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Whether one rates a free improv album or not can be notoriously subjective, depending as much on the listener's mood as any musical attribute. So when a recital comes along by two of France's most adventurous musicians where everything seems to just click, it's worth teasing out what makes it such a success. Let's be clear, it's not background music. To get the most from it requires some concentration. Perhaps headphones. That way the near perfect interaction between Daunik Lazro's supple baritone saxophone and Joelle Leandre's virtuoso bass fizzes between the ears, sparking synapses as it goes.
It helps that they share such an extensive history, meaning that they are well aware of each other's capabilities, and perform accordingly. Their first documented meeting was in 1983 on the reedman's Sweet Zee (Hat Art, 2010), with a series of further encounters over the intervening years. However Hasparren is their first recording just as a duo. Being so well established on the European scene, neither feels the need to flaunt their undoubted chops. In fact Lazro's sustained phrases on the opening cut are a stunningly simple but nonetheless effective foil for Léandre's fluent sawing.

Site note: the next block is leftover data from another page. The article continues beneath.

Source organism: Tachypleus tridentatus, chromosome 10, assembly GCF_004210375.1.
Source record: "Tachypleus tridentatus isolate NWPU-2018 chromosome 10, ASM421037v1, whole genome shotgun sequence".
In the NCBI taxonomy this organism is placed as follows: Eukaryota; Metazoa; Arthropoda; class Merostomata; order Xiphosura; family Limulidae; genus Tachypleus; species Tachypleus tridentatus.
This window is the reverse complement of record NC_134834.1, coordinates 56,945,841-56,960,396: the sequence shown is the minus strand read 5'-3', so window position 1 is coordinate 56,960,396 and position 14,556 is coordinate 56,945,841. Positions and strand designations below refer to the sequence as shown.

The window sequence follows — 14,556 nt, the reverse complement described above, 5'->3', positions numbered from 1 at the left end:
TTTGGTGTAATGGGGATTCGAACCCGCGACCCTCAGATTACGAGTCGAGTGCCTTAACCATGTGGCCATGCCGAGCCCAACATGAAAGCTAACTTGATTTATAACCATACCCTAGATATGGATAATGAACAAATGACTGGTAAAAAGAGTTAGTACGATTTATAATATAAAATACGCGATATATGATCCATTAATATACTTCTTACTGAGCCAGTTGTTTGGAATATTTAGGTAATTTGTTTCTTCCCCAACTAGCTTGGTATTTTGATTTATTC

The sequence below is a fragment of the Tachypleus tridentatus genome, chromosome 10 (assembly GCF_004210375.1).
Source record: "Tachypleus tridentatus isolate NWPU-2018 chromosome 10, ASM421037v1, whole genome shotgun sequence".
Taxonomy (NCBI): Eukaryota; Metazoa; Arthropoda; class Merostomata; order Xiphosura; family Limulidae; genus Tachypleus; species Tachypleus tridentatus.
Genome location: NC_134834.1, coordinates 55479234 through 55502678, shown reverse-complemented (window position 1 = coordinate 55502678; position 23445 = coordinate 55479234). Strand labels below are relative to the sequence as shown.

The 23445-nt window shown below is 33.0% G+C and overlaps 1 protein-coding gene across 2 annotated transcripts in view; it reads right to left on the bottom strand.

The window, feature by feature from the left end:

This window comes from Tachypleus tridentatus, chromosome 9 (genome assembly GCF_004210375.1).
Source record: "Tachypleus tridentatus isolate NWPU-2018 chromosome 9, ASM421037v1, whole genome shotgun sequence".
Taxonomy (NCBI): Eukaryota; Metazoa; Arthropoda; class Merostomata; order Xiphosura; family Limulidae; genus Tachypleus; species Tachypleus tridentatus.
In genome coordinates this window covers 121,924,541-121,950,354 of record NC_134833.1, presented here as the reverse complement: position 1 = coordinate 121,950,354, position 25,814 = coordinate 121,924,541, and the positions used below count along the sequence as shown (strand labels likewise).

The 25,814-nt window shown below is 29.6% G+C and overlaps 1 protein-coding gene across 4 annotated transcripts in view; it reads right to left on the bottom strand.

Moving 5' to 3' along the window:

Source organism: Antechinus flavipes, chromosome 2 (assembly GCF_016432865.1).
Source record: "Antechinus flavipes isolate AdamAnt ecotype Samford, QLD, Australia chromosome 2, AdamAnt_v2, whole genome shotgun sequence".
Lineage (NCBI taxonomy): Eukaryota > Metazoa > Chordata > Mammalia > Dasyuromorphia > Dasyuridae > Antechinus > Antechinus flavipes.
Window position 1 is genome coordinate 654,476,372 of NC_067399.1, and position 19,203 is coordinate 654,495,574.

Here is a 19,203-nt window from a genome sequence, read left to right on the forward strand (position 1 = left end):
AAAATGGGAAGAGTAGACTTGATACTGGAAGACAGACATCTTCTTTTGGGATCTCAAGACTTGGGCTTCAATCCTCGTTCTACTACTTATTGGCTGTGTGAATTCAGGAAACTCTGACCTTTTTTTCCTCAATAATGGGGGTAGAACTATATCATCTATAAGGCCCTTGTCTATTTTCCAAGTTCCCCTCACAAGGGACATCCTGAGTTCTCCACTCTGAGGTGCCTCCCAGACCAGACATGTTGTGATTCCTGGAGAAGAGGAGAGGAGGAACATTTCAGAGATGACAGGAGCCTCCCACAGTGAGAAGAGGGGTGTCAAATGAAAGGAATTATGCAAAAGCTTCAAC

Though there is a clear lower register affinity between the two instrumentalists, both are so adept at stretching the putative ranges of their instruments that there's no need to worry about a narrow sound spectrum. Of course each demonstrates peerless control. Lazro's split tones and dog-bothering whistles at the start of "Hasparren IV" are artfully restrained yet edgy, while Léandre 's extended technique remains as marvellous as ever. Their choices of how closely to follow and when to oppose have a feel of inevitability.
As befits experienced improvisers both possess an innate sense of how to structure on the fly. Léandre does so most obviously on the unaccompanied "Hasparren V" where a bow bouncing introductory figure recurs as a motif throughout the piece, contrasting with an expressive sequence of slurred notes and singing lines exploiting the bass' harmonics, before ushering in the poised final reiteration. Spontaneous allusions to melody and rhythm surface periodically, hinting at links to wider traditions. In the end it's all about intense listening and apparently effortless communication between two distinctive individual voices which combine to convey tremendous emotional depth.
I love jazz because anything is possible; it has few rules and the best jazz breaks those ones. I prefer free improv because it doesn't really have any rules at all.
I was first exposed to jazz in my teens (in the late sixties).
The first jazz record I bought was Filles de Kilimanjaro by Miles Davis, shortly followed by Extrapolation by John McLaughlin.
My advice to new listeners is to listen as widely as possible and not to make snap judgments--stick with it.